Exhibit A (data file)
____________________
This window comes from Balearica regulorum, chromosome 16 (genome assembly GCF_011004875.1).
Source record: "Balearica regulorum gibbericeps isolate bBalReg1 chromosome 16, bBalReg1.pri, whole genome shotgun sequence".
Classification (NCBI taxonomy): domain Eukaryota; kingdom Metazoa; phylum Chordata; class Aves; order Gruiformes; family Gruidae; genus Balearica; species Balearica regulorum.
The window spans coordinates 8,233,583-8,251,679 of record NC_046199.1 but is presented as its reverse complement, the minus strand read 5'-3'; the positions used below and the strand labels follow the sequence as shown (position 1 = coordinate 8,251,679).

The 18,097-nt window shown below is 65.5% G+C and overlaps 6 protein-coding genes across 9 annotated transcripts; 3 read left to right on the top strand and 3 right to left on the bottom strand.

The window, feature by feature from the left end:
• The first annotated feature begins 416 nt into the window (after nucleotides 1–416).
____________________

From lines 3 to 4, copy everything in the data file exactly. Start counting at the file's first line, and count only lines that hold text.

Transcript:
Classification (NCBI taxonomy): domain Eukaryota; kingdom Metazoa; phylum Chordata; class Aves; order Gruiformes; family Gruidae; genus Balearica; species Balearica regulorum.
The window spans coordinates 8,233,583-8,251,679 of record NC_046199.1 but is presented as its reverse complement, the minus strand read 5'-3'; the positions used below and the strand labels follow the sequence as shown (position 1 = coordinate 8,251,679).